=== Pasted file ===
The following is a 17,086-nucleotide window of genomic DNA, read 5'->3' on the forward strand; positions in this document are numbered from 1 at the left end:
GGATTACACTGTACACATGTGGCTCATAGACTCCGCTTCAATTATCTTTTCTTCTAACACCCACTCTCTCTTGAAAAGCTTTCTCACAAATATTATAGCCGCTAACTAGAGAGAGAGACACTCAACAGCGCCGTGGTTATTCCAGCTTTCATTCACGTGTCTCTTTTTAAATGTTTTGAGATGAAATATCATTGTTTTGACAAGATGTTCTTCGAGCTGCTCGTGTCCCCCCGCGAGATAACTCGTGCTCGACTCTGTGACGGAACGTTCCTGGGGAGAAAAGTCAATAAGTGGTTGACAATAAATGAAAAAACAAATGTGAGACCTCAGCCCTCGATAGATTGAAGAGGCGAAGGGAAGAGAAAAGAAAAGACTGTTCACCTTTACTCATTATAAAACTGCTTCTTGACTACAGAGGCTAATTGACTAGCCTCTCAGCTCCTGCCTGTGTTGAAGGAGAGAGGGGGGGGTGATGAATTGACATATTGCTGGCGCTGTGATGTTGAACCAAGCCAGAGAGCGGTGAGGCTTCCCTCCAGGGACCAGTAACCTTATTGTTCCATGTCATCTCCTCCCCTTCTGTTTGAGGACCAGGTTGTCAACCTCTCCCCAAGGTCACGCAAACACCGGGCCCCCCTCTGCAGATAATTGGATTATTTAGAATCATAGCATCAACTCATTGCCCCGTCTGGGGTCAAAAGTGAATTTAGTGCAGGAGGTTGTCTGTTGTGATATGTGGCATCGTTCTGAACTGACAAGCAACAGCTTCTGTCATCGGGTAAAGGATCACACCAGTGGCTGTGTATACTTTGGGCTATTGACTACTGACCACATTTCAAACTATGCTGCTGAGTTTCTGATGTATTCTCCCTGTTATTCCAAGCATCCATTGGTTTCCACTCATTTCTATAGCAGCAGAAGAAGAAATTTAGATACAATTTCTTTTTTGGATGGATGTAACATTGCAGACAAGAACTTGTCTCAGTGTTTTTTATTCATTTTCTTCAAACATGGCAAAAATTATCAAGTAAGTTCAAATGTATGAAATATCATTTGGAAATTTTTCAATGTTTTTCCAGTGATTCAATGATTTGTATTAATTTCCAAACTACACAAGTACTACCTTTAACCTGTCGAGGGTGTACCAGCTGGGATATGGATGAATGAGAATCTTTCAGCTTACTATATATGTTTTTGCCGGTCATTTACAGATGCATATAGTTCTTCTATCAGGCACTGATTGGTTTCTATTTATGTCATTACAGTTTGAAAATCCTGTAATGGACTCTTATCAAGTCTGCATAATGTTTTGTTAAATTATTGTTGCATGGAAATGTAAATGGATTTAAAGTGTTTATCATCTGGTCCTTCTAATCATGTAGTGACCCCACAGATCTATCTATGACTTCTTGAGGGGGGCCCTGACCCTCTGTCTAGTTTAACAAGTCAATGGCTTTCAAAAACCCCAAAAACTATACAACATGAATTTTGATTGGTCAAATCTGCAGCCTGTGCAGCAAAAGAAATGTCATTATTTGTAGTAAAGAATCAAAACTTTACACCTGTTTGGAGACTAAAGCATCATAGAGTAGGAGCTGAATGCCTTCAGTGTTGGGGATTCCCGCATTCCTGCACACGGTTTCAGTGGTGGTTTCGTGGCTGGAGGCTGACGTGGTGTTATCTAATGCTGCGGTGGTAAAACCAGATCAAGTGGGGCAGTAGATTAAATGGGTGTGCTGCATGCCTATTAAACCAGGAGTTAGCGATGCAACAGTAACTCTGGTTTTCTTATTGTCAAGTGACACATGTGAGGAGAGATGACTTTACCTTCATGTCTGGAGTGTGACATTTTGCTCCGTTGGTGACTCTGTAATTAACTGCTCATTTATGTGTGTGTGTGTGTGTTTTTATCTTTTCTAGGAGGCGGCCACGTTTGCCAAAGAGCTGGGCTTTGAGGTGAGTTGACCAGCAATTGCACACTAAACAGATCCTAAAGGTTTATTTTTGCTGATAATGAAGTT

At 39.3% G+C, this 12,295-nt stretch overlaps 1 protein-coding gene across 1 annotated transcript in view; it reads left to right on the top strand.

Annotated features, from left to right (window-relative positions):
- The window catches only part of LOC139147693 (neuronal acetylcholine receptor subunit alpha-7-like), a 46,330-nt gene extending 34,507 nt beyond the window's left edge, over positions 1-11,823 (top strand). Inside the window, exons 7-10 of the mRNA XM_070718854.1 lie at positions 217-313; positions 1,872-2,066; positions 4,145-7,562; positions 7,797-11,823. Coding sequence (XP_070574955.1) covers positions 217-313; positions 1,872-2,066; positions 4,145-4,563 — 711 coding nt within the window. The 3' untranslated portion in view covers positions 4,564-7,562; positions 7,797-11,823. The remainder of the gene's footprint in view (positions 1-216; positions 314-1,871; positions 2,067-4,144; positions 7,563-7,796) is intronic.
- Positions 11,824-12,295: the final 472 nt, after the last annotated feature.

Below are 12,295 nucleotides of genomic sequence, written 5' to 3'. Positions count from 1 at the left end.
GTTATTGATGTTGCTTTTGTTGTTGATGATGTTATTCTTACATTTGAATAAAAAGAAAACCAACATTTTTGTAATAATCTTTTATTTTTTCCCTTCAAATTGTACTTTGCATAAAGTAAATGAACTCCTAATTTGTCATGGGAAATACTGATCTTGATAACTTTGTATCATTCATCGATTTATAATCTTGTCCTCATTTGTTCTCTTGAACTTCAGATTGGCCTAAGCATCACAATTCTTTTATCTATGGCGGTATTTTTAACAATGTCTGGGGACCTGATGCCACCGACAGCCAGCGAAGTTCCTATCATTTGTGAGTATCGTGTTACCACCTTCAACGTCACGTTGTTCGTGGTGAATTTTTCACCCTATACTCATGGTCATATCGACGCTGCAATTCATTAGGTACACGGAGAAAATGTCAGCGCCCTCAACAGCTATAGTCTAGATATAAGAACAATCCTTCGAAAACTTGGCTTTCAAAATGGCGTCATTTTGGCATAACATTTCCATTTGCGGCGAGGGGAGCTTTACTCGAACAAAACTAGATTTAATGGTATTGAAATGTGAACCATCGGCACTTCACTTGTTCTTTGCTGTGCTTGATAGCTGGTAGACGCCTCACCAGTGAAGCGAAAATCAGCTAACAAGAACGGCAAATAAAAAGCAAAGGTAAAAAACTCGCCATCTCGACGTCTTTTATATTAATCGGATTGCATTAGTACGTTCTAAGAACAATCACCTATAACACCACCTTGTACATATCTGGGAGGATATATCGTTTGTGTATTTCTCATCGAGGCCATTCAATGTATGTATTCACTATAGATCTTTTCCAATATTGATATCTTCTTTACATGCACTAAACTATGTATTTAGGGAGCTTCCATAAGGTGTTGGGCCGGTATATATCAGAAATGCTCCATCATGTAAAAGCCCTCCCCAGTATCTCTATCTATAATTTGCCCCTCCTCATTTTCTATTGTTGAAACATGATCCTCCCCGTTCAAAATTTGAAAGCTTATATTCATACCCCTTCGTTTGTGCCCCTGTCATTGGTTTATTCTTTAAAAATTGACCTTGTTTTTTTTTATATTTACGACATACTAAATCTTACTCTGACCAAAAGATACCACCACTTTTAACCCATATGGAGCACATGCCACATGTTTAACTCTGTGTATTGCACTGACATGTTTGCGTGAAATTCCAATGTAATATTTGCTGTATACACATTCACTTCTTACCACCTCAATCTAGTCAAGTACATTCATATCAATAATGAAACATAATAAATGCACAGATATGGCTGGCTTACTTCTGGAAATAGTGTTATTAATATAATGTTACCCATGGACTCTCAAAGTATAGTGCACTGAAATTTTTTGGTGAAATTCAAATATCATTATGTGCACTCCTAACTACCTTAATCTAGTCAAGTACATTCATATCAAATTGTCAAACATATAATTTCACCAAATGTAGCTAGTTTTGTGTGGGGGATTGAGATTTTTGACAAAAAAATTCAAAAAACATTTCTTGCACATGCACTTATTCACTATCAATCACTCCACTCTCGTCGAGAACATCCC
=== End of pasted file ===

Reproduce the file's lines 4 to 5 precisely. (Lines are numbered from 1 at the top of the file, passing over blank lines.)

Annotated features, from left to right (window-relative positions):
- The window catches only part of LOC139147693 (neuronal acetylcholine receptor subunit alpha-7-like), a 46,330-nt gene extending 34,507 nt beyond the window's left edge, over positions 1-11,823 (top strand). Inside the window, exons 7-10 of the mRNA XM_070718854.1 lie at positions 217-313; positions 1,872-2,066; positions 4,145-7,562; positions 7,797-11,823. Coding sequence (XP_070574955.1) covers positions 217-313; positions 1,872-2,066; positions 4,145-4,563 — 711 coding nt within the window. The 3' untranslated portion in view covers positions 4,564-7,562; positions 7,797-11,823. The remainder of the gene's footprint in view (positions 1-216; positions 314-1,871; positions 2,067-4,144; positions 7,563-7,796) is intronic.